British Leeward Islands

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Leeward Islands
British colony
Flag of Leeward Islands
Arms (1909)
Status Colony
Capital St. John's, Antigua
Common languages English (official)
Leeward Caribbean Creole English
Dominican Creole French
Religion Christianity (Anglican, Catholic, Methodist)
Government Constitutional monarchy
• 1671–1702
William III (first)
• 1952–58
Elizabeth II (last)
• 1683–98
Colonel Christopher Codrington (first)
• 1956–58
Alexander Thomas Williams (last)
1958 1,047 km2 (404 sq mi)
Currency Pound sterling (official)
Spanish dollar, Mexican peso also used
Preceded by
Succeeded by
Saint Christopher
Virgin Islands
West Indies Federation
British Virgin Islands
Today part of  Anguilla
 Antigua and Barbuda
 British Virgin Islands
 Saint Kitts and Nevis

The British Leeward Islands now refers to the Leeward Islands as an English and later British colony from 1671 to 1958, except for the years from 1816 to 1833. The Leeward Islands was established as an English colony in 1671. In 1816, the islands were divided in two regions: Antigua, Barbuda, and Montserrat in one colony, and Saint Christopher, Nevis, Anguilla, and the Virgin Islands in the other.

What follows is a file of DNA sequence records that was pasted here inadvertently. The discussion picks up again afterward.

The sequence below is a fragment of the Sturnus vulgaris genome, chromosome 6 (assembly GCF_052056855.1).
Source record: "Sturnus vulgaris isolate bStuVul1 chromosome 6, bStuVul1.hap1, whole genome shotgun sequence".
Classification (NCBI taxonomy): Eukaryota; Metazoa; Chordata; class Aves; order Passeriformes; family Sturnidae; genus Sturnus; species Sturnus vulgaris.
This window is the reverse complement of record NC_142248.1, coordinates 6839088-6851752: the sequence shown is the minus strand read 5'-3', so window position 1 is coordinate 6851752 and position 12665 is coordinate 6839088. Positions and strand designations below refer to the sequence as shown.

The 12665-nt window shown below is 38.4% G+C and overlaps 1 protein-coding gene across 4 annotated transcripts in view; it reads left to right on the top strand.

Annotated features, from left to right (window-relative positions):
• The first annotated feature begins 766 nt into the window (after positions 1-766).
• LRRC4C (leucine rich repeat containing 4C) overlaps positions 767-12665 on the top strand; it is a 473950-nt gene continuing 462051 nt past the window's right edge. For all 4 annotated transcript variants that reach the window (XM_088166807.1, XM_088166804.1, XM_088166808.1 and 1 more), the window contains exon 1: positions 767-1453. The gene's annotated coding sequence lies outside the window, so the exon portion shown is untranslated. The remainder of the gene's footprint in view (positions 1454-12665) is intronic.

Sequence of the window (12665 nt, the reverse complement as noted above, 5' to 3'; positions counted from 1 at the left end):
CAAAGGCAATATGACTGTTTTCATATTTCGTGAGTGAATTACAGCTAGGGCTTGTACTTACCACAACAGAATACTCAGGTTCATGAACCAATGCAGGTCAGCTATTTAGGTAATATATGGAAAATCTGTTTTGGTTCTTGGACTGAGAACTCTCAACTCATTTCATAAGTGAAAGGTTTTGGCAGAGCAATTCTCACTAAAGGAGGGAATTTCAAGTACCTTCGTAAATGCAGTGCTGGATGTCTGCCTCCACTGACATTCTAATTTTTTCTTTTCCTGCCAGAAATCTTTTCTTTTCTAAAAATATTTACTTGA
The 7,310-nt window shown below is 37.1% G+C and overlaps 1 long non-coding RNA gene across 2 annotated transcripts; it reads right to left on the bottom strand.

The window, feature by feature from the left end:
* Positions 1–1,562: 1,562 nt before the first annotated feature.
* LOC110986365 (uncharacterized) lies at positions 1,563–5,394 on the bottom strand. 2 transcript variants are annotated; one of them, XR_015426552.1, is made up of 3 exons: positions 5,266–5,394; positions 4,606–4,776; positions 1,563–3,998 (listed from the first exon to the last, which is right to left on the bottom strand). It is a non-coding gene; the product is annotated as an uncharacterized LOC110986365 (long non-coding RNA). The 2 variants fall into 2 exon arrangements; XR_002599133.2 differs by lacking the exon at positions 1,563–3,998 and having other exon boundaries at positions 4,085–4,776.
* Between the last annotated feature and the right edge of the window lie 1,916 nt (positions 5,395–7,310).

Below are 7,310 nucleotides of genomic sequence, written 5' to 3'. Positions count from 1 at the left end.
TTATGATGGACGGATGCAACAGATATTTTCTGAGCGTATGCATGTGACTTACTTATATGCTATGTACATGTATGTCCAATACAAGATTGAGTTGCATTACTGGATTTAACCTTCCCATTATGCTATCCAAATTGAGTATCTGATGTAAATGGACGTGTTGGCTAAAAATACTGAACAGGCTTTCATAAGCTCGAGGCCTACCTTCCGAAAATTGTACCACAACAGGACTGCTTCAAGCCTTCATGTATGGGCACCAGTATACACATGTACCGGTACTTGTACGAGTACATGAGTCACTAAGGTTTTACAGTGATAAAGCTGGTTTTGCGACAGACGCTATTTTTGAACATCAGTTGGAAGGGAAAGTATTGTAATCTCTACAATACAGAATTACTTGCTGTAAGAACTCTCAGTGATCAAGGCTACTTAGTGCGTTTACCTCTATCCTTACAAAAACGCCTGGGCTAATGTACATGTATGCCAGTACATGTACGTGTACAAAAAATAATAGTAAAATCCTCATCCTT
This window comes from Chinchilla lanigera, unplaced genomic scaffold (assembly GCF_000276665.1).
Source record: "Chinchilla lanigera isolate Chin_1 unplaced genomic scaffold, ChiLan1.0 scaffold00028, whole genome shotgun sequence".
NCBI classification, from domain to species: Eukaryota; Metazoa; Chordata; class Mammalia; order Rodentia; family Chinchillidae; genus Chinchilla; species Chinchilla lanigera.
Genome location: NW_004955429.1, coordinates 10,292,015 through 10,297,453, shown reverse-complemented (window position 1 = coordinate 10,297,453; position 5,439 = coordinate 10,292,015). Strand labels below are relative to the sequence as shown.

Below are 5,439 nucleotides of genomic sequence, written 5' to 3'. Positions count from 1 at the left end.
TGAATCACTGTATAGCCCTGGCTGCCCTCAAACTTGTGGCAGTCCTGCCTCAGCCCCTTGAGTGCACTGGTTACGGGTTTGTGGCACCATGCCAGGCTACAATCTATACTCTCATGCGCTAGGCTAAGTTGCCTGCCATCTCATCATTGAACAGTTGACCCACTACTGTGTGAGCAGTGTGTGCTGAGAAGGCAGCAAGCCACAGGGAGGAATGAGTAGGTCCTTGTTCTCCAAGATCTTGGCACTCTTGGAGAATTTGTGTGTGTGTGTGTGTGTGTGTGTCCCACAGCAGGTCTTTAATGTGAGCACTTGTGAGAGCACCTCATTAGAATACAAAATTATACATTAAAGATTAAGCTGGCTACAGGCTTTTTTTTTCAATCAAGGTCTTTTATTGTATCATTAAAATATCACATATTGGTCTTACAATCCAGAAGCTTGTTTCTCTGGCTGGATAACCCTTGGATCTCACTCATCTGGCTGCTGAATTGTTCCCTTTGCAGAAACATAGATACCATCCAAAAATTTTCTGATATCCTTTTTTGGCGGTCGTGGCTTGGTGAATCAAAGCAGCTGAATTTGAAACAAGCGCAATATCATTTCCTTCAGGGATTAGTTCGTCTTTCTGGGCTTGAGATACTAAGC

The Leeward Islands were united again in 1833, coming together until 1871 under the administration of the Governor of Antigua. The islands then became known as the Federal Colony of the Leeward Islands from 1871 to 1956, with Dominica becoming part of the colony in 1871 but leaving it again in 1940, and in 1958 the remaining islands were absorbed into the West Indies Federation.

A representative Leeward Islands cricket team continues to participate in West Indian domestic cricket.

Postage stamps[edit]

The islands of the Leeward Islands all used postage stamps inscribed "LEEWARD ISLANDS" between 1890 and 1 July 1956, often concurrently with stamps inscribed with the colony's name.

See also[edit]